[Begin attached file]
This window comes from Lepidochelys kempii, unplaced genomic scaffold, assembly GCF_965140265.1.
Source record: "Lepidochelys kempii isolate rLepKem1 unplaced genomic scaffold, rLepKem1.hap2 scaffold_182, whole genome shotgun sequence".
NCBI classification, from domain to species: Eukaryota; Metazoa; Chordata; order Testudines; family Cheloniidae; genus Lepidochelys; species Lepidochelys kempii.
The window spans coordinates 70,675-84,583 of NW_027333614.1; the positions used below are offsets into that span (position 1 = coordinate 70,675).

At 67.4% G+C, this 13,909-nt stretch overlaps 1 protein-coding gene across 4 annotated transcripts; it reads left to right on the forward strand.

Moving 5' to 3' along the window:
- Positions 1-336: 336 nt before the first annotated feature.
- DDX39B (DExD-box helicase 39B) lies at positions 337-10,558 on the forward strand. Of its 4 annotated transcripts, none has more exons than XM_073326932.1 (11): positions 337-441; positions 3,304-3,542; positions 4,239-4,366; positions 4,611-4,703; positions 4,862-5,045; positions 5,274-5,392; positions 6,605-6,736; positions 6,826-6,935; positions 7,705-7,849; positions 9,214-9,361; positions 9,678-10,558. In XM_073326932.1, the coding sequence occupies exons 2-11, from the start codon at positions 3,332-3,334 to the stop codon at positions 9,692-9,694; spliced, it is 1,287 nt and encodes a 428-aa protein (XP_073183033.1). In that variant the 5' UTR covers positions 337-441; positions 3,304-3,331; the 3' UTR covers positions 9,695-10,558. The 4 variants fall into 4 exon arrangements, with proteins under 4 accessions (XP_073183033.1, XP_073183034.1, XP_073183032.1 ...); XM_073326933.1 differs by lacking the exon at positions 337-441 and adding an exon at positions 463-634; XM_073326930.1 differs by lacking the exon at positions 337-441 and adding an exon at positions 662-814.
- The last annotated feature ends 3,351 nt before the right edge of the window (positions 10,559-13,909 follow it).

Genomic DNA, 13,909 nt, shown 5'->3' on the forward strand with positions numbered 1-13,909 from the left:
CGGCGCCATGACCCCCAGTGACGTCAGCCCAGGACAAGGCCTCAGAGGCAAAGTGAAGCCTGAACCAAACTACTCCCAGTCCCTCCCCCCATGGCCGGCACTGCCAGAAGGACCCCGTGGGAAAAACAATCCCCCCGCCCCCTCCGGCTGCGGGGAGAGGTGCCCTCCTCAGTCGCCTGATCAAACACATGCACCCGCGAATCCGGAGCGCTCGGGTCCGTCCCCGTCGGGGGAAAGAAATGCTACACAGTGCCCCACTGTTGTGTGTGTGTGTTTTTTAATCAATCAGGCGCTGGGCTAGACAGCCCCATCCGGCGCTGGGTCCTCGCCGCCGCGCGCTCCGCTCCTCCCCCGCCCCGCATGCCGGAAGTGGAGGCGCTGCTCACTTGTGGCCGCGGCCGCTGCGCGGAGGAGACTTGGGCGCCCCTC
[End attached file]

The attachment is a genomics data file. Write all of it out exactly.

This window comes from Lepidochelys kempii, unplaced genomic scaffold, assembly GCF_965140265.1.
Source record: "Lepidochelys kempii isolate rLepKem1 unplaced genomic scaffold, rLepKem1.hap2 scaffold_182, whole genome shotgun sequence".
NCBI classification, from domain to species: Eukaryota; Metazoa; Chordata; order Testudines; family Cheloniidae; genus Lepidochelys; species Lepidochelys kempii.
The window spans coordinates 70,675-84,583 of NW_027333614.1; the positions used below are offsets into that span (position 1 = coordinate 70,675).

At 67.4% G+C, this 13,909-nt stretch overlaps 1 protein-coding gene across 4 annotated transcripts; it reads left to right on the forward strand.

Moving 5' to 3' along the window:
- Positions 1-336: 336 nt before the first annotated feature.
- DDX39B (DExD-box helicase 39B) lies at positions 337-10,558 on the forward strand. Of its 4 annotated transcripts, none has more exons than XM_073326932.1 (11): positions 337-441; positions 3,304-3,542; positions 4,239-4,366; positions 4,611-4,703; positions 4,862-5,045; positions 5,274-5,392; positions 6,605-6,736; positions 6,826-6,935; positions 7,705-7,849; positions 9,214-9,361; positions 9,678-10,558. In XM_073326932.1, the coding sequence occupies exons 2-11, from the start codon at positions 3,332-3,334 to the stop codon at positions 9,692-9,694; spliced, it is 1,287 nt and encodes a 428-aa protein (XP_073183033.1). In that variant the 5' UTR covers positions 337-441; positions 3,304-3,331; the 3' UTR covers positions 9,695-10,558. The 4 variants fall into 4 exon arrangements, with proteins under 4 accessions (XP_073183033.1, XP_073183034.1, XP_073183032.1 ...); XM_073326933.1 differs by lacking the exon at positions 337-441 and adding an exon at positions 463-634; XM_073326930.1 differs by lacking the exon at positions 337-441 and adding an exon at positions 662-814.
- The last annotated feature ends 3,351 nt before the right edge of the window (positions 10,559-13,909 follow it).

Genomic DNA, 13,909 nt, shown 5'->3' on the forward strand with positions numbered 1-13,909 from the left:
CGGCGCCATGACCCCCAGTGACGTCAGCCCAGGACAAGGCCTCAGAGGCAAAGTGAAGCCTGAACCAAACTACTCCCAGTCCCTCCCCCCATGGCCGGCACTGCCAGAAGGACCCCGTGGGAAAAACAATCCCCCCGCCCCCTCCGGCTGCGGGGAGAGGTGCCCTCCTCAGTCGCCTGATCAAACACATGCACCCGCGAATCCGGAGCGCTCGGGTCCGTCCCCGTCGGGGGAAAGAAATGCTACACAGTGCCCCACTGTTGTGTGTGTGTGTTTTTTAATCAATCAGGCGCTGGGCTAGACAGCCCCATCCGGCGCTGGGTCCTCGCCGCCGCGCGCTCCGCTCCTCCCCCGCCCCGCATGCCGGAAGTGGAGGCGCTGCTCACTTGTGGCCGCGGCCGCTGCGCGGAGGAGACTTGGGCGCCCCTC